If a true cause is concentrated in a subset of a population, its effect will also be concentrated, and we can observe the difference in frequencies if we know how to look for it.  Our statistical models say test whether an observed association could have happened just by chance, but if what we see is 'unusual' according to some evidentiary cutoff criterion we choose to define, then we assume we have detected a true causal link.   If it's there and is strong enough, it should be easy to find, at least in principle, if we design the right kind of sample, measurement, analysis--and appropriate statistical cutoff criterion.

But if some outcome, as we define it, is the result of many different causes, and even if each is individually concentrated (e.g., not all people smoke or eat McFood or have a given genotype), if the causes are scrambled up among people to too great an extent, we might say by analogy with cosmology, that the 'universe' of interest is essentially in an entropic state.  There simply isn't enough concentration of 'cause' to be a useful source of the 'work' of causation.  'Useful' here means that we can find the cause, predict its results, or do something about it.

Another common way to describe this in terms of our computer age is to say that there is a lot, not of concentrated mass or energy, but of 'information' in the system.  Entropy has had wide uses in computer sciences and even various applications in evolution (e.g., measurements of the evenness of variation at a gene in a population).  It has even been used, in false desperation, by creationists to say that life violates the Second Law and hence must have a divine origin.  But here, we're applying this concept somewhat differently, though rooted in ideas about information because what we want in our studies is information about cause and effect.  Information in this sense is a logical relationship among measurements that is a reflection of a physical one among the things measured.

Epidemiologic entropy may or may not map clearly onto the same concept in physics, but it may be a relevant and helpful heuristic to help understand the enigmatic nature of complex traits in the face of the major assault being waged at it these days.

Could 'never' really mean never here?
It is dangerous if not foolhardy to declare that science can never achieve something, because that is often just what happens shortly after the declaration is made.  But we may be on a bit safer ground here because, like the limiting speed of light, the idea of cosmic entropy seems very well grounded in physics.  It is held to be universally and literally true, not just a guess or idea shoehorned into the data.

By extension, if the causal elements related to some effect we see, or define as being real or something we care about, are highly entropic, there simply may be no way to concentrate causation in order to identify its organization, as outside observers.  As in the Second Law, there are an uncountable number of different ways the causal components could be arranged among people (we studying this are somewhat like epidemiological Maxwell's demons, for readers who know that thought experiment in physics).  We use statistical approaches to leverage an answer by identifying or sorting concentrations of causation (regression analysis for example) and quantifying its association with effect.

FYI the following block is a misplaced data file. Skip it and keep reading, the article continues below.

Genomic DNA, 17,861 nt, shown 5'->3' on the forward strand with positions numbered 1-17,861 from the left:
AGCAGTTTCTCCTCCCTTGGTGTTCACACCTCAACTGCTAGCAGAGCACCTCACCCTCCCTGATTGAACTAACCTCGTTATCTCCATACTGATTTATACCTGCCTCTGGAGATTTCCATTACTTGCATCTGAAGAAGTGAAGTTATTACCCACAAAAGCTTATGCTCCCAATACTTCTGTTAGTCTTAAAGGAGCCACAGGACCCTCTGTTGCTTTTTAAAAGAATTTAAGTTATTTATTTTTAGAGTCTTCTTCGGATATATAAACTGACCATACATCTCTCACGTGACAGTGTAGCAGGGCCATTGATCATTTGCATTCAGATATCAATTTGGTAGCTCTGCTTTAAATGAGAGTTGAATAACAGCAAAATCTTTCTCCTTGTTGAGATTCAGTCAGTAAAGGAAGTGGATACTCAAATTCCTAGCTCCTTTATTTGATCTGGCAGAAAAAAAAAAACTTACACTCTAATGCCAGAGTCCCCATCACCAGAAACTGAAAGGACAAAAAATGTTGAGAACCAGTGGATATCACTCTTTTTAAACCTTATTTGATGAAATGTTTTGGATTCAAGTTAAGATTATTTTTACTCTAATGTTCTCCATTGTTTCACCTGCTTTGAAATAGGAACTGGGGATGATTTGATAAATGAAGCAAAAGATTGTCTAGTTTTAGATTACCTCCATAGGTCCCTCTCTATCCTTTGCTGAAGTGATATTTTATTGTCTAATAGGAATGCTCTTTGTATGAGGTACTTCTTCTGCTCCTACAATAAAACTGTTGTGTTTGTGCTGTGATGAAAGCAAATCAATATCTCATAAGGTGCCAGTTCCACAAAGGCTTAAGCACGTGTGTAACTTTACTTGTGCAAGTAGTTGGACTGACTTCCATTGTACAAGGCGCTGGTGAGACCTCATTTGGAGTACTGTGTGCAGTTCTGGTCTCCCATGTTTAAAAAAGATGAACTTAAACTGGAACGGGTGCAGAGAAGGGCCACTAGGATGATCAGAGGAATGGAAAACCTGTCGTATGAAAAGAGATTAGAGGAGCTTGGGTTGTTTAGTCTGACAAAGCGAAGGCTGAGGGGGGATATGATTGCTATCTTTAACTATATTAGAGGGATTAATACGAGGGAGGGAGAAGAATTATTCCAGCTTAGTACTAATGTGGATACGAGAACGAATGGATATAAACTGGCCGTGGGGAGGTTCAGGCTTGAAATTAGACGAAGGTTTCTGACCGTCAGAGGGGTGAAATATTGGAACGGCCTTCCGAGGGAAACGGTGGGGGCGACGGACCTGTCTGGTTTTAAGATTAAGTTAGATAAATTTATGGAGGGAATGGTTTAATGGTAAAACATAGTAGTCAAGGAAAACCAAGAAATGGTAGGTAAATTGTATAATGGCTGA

Here the concept of context-specificity is key:  The effect of one measured factor depends on its context, that is, its values for other relevant factors (measured or un-measured).  if every person has a unique mix of causal factors and exposures related to some outcome of interest, everyone will be unique relative to that outcome, and this casually 'entropic' state of affairs might, perhaps even in principle, defy statistical approaches to identify causation in the concentration-based way that we currently employ.  If each person were unique in terms of relevant causal factors, our  means of testing our assertion about those factors will be relatively futile, and prediction may even be literally impossible. For example, like stars and galaxies in space, both genotype and environmental states are always changing coming into and going out of existence.

Science has a deep belief that this is not the state of affairs, and indeed, things are not entirely entropic even for vague traits like the ones whose causal elusiveness fills the press.  There do seem to be some causal 'galaxies'--subsets of identified causal concentration sufficient for detection.  But to a great extent, causation does seem to be entropic.

This, like all analogies, is an imperfect way to think of life.  Unlike the cosmos, it is not clear that the entropic state of our epidemiologic analogy is always increasing, or that it produces anything analogous to entropy's defining the direction of time itself.  So we have to be careful using the analogy. Still, it may help us think about what we are trying to understand.

If these ideas are useful they may help us think of ways to approach the problem or even to redefine our questions and objectives.  Even if we were to find that causal entropy is what we face, we'd have to hope some clever people would re-think our questions, or our objectives.